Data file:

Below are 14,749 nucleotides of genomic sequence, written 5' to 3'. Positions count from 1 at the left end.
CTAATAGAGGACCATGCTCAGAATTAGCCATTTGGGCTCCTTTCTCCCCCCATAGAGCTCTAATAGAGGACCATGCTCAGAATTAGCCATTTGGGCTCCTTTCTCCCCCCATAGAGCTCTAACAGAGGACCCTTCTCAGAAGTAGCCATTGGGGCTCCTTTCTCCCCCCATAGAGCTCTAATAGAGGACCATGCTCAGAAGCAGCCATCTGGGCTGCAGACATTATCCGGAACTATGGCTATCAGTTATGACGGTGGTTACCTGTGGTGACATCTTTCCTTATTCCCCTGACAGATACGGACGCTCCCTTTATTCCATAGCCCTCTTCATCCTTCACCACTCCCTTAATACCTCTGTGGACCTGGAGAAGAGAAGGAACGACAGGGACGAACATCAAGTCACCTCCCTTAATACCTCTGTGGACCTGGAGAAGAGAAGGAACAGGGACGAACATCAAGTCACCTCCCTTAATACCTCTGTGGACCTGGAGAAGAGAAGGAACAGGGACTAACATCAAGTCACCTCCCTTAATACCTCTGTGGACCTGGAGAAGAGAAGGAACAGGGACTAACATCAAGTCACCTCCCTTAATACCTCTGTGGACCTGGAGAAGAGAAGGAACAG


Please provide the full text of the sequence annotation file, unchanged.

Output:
Below are 14,749 nucleotides of genomic sequence, written 5' to 3'. Positions count from 1 at the left end.
CTAATAGAGGACCATGCTCAGAATTAGCCATTTGGGCTCCTTTCTCCCCCCATAGAGCTCTAATAGAGGACCATGCTCAGAATTAGCCATTTGGGCTCCTTTCTCCCCCCATAGAGCTCTAACAGAGGACCCTTCTCAGAAGTAGCCATTGGGGCTCCTTTCTCCCCCCATAGAGCTCTAATAGAGGACCATGCTCAGAAGCAGCCATCTGGGCTGCAGACATTATCCGGAACTATGGCTATCAGTTATGACGGTGGTTACCTGTGGTGACATCTTTCCTTATTCCCCTGACAGATACGGACGCTCCCTTTATTCCATAGCCCTCTTCATCCTTCACCACTCCCTTAATACCTCTGTGGACCTGGAGAAGAGAAGGAACGACAGGGACGAACATCAAGTCACCTCCCTTAATACCTCTGTGGACCTGGAGAAGAGAAGGAACAGGGACGAACATCAAGTCACCTCCCTTAATACCTCTGTGGACCTGGAGAAGAGAAGGAACAGGGACTAACATCAAGTCACCTCCCTTAATACCTCTGTGGACCTGGAGAAGAGAAGGAACAGGGACTAACATCAAGTCACCTCCCTTAATACCTCTGTGGACCTGGAGAAGAGAAGGAACAG